Once, early in the Kennedy Administration, Secretary of State Dean Rusk complained that "Harvard gets al the credit, but Oxford does all the work." He was referring to the two dozen or more former Rhodes Scholars who, like himself, were then serving the new government in Washington. Among them, at the Assistant Secretary level, was Thomas L. Hughes whom President Kennedy appointed Director of Intelligence and Research in the State Department in April, 1963.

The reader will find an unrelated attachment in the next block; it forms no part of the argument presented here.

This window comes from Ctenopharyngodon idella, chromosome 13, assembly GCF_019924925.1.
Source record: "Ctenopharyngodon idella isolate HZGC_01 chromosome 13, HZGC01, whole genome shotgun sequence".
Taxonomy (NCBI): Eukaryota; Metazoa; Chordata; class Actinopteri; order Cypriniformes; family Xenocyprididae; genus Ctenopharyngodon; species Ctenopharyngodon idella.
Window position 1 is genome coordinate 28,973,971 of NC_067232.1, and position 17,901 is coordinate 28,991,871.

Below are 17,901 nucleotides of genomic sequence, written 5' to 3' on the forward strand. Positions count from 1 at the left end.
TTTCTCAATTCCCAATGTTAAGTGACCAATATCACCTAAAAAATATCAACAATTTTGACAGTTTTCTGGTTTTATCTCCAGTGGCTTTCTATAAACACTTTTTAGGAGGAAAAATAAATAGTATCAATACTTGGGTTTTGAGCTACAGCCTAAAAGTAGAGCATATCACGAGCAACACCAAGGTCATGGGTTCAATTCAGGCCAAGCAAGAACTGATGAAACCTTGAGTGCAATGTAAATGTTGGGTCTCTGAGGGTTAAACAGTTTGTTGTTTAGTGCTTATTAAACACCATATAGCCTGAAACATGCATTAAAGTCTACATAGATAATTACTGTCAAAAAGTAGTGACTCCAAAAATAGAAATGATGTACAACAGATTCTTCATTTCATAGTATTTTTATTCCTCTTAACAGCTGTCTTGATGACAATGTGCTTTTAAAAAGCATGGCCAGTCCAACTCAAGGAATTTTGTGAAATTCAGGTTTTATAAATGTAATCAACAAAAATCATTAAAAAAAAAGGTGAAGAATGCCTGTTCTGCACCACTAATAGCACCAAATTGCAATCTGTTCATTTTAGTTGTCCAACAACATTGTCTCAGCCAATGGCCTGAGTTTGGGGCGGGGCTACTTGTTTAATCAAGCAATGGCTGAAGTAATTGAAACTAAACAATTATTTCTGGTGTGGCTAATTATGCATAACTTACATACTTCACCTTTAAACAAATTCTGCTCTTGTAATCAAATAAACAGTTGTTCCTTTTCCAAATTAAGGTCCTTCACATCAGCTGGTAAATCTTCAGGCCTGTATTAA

An accomplished public speaker, Hughes soon found that his duties included speeches on a variety of serious subjects to a variety of audiences inside and outside of the government. Also included were light-hearted appearances before Anglo-American audiences in after-dinner formats. They recurred at regular intervals over subsequent decades whether hughes was serving at State, as Minister in the US Embassy in London or at the Carnegie Endowment for International Peace. Seven of them are republished here for the possible entertainment of a new generation.